“As the county grows in size, the state is requiring us to provide different types of courts,” the judge added. As the seventh largest county in Texas and growing, he added, “…the potential for more state mandated courts is there.”
He noted that security is a relevant issue.
“Currently, we have only one entrance to the courthouse open. For security purposes the western entrance to the courthouse was closed by the Sheriff’s Department with construction of the modulars. That means jurors, attorneys, and defendants are all coming through the same doors,” he said.
In a new courthouse design there would be separate entrances for prisoners, who would use a secure Sally port, and other separate entrances each for judges, jurors and defendants.
The county commissioners have approved Requests for Proposals from 11 different architectural firms for construction of a new courthouse and plan to move construction planning forward in the next year. It should take five years for completion.
The new building will be located in place of the current courthouse parking lot to the east. It will be eight to nine stories to make room for existing courts and office space. Plans allow space for an additional four courts to be established in the next 20 to 40 years as mandated by the state.
Parking will shift to the old Robert’s Chevrolet location and other city lots would put most people within a five-minute walk to the courthouse.
The projected cost of the new building is currently estimated to be $88.5 million. Judge Garcia wants to see that come in under $75 million. The City of Edinburg has agreed to kick in $20 million, which the Judge said could go over $100 million with renovation of the old courthouse complex.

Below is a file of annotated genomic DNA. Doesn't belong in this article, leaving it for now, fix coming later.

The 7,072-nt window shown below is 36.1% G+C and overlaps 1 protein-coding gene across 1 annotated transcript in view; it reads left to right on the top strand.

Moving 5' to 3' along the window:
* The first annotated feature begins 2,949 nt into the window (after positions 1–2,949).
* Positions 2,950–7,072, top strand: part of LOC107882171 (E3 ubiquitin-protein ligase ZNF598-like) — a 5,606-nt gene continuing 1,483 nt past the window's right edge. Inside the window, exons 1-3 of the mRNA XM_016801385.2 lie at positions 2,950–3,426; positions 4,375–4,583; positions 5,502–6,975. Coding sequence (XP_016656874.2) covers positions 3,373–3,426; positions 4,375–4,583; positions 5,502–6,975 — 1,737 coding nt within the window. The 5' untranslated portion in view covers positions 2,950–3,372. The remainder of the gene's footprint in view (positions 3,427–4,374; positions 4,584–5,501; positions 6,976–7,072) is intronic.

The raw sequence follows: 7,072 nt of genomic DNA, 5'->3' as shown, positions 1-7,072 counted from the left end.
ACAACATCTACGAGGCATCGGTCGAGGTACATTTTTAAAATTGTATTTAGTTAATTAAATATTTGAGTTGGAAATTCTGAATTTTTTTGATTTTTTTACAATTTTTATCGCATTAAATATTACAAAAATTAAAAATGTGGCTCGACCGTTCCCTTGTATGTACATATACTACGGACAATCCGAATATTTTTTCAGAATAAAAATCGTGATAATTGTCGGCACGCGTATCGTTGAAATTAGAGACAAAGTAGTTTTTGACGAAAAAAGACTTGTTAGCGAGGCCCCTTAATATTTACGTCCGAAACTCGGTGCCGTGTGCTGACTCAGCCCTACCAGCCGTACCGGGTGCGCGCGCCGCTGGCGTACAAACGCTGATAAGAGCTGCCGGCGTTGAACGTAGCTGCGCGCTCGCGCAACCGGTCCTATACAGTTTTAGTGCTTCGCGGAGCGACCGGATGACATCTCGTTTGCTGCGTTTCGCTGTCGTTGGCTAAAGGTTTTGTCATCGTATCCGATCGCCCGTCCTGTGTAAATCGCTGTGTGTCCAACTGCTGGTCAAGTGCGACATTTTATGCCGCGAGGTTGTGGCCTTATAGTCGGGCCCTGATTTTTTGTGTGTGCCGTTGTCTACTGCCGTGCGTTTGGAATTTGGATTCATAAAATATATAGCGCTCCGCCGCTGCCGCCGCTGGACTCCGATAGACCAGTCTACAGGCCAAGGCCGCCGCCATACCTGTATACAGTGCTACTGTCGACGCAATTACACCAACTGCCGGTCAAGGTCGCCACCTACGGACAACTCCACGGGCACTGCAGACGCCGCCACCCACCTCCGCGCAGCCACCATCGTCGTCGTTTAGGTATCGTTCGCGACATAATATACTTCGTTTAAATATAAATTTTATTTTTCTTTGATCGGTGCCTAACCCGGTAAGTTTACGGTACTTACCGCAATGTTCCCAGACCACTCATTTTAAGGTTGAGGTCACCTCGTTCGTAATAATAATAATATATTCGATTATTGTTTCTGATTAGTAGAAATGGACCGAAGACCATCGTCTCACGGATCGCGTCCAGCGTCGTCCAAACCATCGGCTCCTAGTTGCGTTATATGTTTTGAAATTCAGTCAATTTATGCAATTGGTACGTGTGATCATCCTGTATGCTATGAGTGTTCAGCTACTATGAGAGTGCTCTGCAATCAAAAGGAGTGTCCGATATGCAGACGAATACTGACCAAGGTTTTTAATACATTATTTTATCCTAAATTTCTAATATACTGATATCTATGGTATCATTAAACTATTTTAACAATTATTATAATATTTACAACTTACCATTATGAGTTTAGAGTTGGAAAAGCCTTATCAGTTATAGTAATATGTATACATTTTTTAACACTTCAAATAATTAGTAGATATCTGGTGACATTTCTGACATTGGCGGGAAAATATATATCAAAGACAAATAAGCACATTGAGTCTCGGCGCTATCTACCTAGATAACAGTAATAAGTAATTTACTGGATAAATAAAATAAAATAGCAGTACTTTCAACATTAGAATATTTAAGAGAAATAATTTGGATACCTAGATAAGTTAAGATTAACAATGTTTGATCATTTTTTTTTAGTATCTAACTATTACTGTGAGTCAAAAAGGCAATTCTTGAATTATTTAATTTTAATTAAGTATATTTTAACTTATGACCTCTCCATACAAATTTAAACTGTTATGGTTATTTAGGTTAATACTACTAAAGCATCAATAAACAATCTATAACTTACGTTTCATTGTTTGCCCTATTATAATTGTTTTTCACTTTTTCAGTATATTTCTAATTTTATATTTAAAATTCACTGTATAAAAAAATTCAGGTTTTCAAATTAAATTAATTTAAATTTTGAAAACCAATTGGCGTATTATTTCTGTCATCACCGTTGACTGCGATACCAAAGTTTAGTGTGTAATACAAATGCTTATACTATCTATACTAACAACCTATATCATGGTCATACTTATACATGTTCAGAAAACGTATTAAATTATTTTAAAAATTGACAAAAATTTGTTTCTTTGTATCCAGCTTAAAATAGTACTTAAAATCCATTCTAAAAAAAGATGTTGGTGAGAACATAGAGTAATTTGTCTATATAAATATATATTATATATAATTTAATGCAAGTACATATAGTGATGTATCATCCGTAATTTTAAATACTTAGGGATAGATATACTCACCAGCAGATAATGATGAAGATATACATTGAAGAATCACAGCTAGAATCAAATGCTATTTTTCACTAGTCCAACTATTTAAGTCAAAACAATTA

The old courthouse is a Texas Historical Building and cannot be torn down. After renovation it will be used for additional office space, other county functions not requiring a court, and possibly for civil and other low-risk court cases.
Judge Garcia and others feel the plan would take care of the courtroom needs of Hidalgo County for the next 50 years.
Upon completion, funds for current rent spaces will be applied to the payment and security costs of the new building. The central location will require less security guards and clerks overall.
The county faces a number of multi-layered economic problems which factor into the overall budgeting process, such as indigent healthcare, managing prison populations, and the federally-mandated rail system. The Commissioners Court is looking at the construction of a new courthouse as a way to relieve some of the financial pressure.
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The Progress Times is the hometown newspaper for the local communities of Mission, Sharyland, Alton, Palmview, La Joya and surrounding areas in Western Hidalgo County. We have a staff of veteran reporters who work diligently every week to bring our readers the latest news as it affects their hometown area and people.